• [G] : The Specification Must Teach How to Make and Use Each Member of a Markush Group9-26
      • [H] : Working and Prophetic Examples Can Be Used to Satisfy the Enablement Requirement9-27
      • [I] : The Enablement Requirement Does Not Extend to Technology That Arises After the Time of Filing9-27
      • [J] : How-To-Use Aspect of Enablement Requirement Requires Satisfaction of Utility Requirement9-28
      • [K] : The Most Optimized Configuration of the Invention Does Not Need to Be Enabled9-28
      • [L] : Testing in Animals Can Enable Use in Humans9-28
  • § 9:4 : Satisfying the “Best Mode” Requirement of § 1129-28
    • § 9:4.1 : What Is the “Best Mode” Requirement?9-28
    • § 9:4.2 : Guidelines for Satisfying the “Best Mode” Requirement9-30
      • [A] : The “Best Mode” Requirement Applies Only to Claimed Subject Matter and Unclaimed Elements Necessary for Operation of the Invention9-30
      • [B] : Only the Best Mode As of the Filing Date Need Be Disclosed9-32
      • [C] : The Best Mode Is Not Necessarily the Eventual Commercial Method9-32
      • [D] : The Specification Need Only Disclose What the Inventor Subjectively Believes to Be the Best Mode9-33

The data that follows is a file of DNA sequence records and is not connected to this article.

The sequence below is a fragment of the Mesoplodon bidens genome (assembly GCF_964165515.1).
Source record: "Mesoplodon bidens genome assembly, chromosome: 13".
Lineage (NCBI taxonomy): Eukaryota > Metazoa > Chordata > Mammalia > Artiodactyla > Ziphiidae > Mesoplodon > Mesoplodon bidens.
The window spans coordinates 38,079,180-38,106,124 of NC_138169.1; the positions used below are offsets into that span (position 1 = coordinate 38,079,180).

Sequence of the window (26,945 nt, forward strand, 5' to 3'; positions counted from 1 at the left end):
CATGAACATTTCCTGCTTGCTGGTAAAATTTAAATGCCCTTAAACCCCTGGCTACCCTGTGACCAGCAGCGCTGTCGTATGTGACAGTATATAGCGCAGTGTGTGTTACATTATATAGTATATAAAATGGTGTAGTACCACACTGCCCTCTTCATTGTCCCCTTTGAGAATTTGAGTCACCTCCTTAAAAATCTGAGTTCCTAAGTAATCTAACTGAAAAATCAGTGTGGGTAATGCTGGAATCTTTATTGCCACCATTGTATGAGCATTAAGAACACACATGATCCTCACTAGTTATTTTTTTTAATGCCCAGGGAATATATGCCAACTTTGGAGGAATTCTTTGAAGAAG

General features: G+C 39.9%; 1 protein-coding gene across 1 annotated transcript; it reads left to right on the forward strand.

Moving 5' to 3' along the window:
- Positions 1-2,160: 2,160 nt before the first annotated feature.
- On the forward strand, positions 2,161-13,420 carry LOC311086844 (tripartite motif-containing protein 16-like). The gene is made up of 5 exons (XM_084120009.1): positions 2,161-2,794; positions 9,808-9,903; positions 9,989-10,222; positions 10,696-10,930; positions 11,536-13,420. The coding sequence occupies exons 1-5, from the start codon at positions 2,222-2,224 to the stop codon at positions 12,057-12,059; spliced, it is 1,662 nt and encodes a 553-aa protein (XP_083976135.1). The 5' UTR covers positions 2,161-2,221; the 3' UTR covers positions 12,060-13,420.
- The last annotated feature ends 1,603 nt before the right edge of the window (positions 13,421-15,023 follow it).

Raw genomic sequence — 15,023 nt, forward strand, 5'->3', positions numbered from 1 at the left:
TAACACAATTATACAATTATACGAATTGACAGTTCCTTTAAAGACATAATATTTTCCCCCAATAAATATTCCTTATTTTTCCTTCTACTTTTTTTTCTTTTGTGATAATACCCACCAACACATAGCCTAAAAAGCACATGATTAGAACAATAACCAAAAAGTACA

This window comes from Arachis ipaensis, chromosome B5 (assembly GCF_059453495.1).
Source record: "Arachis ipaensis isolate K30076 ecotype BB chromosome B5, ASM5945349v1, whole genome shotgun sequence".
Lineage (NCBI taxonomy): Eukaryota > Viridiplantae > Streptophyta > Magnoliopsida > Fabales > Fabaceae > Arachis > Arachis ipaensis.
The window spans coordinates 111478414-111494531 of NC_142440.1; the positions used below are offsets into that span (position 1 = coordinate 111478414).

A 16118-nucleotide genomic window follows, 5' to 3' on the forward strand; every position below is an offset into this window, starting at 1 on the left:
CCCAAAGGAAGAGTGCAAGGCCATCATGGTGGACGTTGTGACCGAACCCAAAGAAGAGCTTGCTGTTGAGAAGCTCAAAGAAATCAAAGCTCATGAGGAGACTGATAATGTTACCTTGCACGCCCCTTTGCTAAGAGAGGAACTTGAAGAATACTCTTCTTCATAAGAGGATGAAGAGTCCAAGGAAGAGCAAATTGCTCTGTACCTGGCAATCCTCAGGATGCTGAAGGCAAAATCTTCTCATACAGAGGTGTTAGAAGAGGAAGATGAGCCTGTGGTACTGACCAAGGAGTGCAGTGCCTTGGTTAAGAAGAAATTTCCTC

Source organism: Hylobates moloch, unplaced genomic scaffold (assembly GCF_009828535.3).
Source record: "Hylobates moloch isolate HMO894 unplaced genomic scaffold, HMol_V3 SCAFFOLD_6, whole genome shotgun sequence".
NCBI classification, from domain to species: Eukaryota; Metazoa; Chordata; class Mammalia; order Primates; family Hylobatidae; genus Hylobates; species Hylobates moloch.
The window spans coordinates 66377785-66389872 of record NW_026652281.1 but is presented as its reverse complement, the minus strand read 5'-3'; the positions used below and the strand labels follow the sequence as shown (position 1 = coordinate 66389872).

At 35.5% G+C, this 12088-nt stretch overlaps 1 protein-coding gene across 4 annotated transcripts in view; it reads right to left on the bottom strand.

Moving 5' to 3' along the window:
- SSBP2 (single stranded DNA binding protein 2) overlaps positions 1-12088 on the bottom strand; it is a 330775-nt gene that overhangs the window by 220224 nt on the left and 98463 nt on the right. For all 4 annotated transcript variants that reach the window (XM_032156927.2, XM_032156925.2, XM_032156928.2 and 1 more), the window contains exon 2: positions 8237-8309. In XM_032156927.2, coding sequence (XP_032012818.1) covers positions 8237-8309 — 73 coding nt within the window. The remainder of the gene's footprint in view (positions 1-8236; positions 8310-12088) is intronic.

• [E] : Violation of the “Best Mode” Standard Can Be Accidental9-33
      • [F] : The Best Mode Must Be Disclosed Even If the Applicant Did Not Invent It9-33
      • [G] : The Description of the Best Mode Has to Be Objectively Enabling9-34
      • [H] : The Use of Trademarks to Satisfy the Best Mode Requirement9-36
      • [I] : The Disclosure of the Best Mode Cannot Rely on Prior Art That Is Nonconventional or Not Widely Known9-36
      • [J] : The Best Mode Need Not Be Identified As Such, But It Should Not Be Hidden9-37
      • [K] : The Public Cannot Be Misled As to the Best Mode9-38
      • [L] : A Working Example Is an Effective Way to Disclose the Best Mode9-39
      • [M] : Trade Secrets and the Best Mode Are Incompatible9-39
      • [N] : The Best Mode Requirement Does Not Include Unclaimed Uses of the Invention9-40
  • § 9:5 : Writing the Specification9-41
    • § 9:5.1 : Introduction9-41
    • § 9:5.2 : Parts of the Application9-43
    • § 9:5.3 : Title9-44
    • § 9:5.4 : Identification of Inventors9-46
    • § 9:5.5 : Cross-References and Priority Claims9-46
      • [A] : Types of Applications9-49
    • § 9:5.6 : Government Rights9-50
    • § 9:5.7 : Reference to CDs9-50